I told him that his books had changed my life many times. That was the best I could come up with on the spot, considering I was fighting every impulse to drop to my knees and say "I'M NOT WORTHY!!! I'M SCUM!!! I'M SOOOOO NOT WORTHY!!!"

What I meant to say was this:

Hey there Terry. I wanted you to know that your books, more than any others I've ever read--and that list includes many of the great works in English literature--have taught me what it means to be human. Characters like Granny Weatherwax, Nanny Ogg, Sam Vimes, Lord Vetinari, Captain Carrot, the Librarian, and Death have taught me lessons that I can barely put into words. With these people in my head, I'm able to laugh at my selfishness, my pettiness, my greediness, and my cowardice. I learned that everything evil in this world begins when people begin to think of other people as things, rather than as people. I developed a reasonable answer to the question "Why are we here?" At least, I developed one that helps me make it through the day. I found the tools with which to fight for myself and what I believe in, and became able to accept that, at the end of the day, no one is going to reward you for the good you did or the right choices you made, so you have to reward yourself. If this involves a large glass of something that crinkles the paint in the ceiling above it, that's a bonus. If someone rather attractive is also drinking it with you, it's a double bonus. If he or she grows hair and fangs every full moon or fancies exploding reptiles, learn to live with it.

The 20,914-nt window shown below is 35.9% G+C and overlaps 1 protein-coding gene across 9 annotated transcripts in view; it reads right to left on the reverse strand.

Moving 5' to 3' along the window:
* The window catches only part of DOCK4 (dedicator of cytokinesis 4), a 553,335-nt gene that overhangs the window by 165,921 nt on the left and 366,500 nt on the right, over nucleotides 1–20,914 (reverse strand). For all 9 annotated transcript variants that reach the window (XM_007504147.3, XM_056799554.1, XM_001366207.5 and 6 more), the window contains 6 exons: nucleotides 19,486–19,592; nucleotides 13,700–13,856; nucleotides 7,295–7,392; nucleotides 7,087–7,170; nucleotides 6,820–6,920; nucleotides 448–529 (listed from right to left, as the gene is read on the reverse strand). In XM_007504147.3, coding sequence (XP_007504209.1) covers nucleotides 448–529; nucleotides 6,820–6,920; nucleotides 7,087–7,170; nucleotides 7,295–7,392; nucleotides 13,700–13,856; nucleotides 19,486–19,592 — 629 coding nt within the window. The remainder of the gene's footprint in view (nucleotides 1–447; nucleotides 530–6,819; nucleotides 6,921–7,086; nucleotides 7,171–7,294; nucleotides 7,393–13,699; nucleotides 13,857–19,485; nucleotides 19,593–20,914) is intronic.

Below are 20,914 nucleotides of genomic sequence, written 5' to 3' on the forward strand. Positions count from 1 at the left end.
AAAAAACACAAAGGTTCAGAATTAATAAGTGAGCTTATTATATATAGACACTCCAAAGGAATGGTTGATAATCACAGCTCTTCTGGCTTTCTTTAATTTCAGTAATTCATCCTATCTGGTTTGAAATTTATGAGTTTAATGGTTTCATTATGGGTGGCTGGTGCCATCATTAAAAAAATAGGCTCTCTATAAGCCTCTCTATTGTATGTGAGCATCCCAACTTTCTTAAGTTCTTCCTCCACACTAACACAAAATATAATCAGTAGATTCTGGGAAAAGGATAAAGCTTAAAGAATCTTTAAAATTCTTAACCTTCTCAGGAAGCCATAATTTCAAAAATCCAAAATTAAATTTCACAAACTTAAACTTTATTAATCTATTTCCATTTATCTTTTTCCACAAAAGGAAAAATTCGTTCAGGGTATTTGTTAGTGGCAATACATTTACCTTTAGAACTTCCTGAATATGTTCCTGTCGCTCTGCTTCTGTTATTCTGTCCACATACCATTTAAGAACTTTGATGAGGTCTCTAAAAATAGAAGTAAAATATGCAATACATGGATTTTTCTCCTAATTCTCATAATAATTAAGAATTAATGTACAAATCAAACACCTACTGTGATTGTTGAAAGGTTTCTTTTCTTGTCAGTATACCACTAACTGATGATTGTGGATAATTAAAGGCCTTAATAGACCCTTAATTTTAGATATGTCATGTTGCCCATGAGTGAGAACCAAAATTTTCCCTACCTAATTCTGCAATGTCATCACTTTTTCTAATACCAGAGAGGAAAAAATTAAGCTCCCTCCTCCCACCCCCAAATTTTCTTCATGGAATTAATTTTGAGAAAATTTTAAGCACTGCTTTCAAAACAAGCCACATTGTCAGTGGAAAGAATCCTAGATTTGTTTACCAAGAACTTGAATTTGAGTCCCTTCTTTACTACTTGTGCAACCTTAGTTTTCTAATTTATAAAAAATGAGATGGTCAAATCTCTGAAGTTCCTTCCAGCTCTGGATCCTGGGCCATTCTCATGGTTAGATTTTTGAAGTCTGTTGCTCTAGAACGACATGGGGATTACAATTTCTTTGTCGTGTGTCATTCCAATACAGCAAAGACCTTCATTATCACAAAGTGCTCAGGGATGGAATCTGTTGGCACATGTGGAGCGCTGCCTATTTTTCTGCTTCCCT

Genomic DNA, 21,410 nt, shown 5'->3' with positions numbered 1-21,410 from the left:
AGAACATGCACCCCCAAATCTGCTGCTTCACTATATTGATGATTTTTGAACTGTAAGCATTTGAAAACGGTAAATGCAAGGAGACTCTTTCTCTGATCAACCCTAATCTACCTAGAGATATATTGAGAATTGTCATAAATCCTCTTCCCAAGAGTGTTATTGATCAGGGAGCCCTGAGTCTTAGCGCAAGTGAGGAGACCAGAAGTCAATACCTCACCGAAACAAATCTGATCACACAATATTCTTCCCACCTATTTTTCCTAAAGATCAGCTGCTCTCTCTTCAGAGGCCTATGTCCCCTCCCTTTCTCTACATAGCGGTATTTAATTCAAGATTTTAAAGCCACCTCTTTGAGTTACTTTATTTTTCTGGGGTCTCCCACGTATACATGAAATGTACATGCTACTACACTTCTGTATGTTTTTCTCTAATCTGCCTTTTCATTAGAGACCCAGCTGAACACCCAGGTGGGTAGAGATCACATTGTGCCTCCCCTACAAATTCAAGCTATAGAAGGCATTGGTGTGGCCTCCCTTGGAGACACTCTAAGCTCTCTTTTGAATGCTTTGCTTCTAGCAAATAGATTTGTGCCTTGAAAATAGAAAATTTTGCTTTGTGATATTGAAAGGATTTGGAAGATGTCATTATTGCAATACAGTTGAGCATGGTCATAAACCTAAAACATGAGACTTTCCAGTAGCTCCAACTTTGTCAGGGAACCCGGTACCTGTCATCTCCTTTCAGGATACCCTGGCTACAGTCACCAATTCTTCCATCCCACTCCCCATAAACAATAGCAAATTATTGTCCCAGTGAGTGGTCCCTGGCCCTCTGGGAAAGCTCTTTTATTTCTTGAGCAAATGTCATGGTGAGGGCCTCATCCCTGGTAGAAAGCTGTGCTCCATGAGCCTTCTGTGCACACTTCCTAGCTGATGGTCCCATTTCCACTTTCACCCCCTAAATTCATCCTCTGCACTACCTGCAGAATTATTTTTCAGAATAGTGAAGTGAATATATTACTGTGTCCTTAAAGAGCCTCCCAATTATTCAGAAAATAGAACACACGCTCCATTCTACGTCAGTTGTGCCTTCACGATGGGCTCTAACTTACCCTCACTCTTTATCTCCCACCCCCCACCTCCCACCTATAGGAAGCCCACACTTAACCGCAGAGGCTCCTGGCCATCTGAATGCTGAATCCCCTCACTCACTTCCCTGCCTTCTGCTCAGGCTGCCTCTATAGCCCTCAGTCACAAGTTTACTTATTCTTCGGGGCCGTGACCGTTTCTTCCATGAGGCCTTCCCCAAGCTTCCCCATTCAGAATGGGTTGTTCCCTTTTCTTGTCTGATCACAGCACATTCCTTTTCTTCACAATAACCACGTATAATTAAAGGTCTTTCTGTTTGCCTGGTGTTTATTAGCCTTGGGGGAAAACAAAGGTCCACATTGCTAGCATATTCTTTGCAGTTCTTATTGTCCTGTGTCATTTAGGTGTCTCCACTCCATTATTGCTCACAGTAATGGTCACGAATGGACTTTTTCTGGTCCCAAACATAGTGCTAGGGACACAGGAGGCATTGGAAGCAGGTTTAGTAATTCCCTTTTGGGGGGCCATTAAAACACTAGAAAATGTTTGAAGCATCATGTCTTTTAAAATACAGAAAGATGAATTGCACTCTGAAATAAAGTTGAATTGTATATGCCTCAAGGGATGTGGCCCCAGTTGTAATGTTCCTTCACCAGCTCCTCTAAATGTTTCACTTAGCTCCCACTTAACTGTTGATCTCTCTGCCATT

Terry Pratchett should be required reading for all mankind. I recommend that everyone reading this start with Wyrd Sisters, although Mort, Equal Rites, and Guards! Guards! are also good choices.

And if you're ever walking through a library or old bookshop (particularly those with the small doors and the staircases that seem to lead nowhere, because, as knowledge=power=energy=matter=mass, the information in the books is distorting the universe enough so that boundaries between worlds can be crossed and some of the books can read you) and encounter an orangutan rummaging through the shelves, don't call him a monkey. He takes that sort of thing personally, and feels the need to demonstrate that it is apes, rather than monkeys, who are capable of bouncing people on the ground by their heads.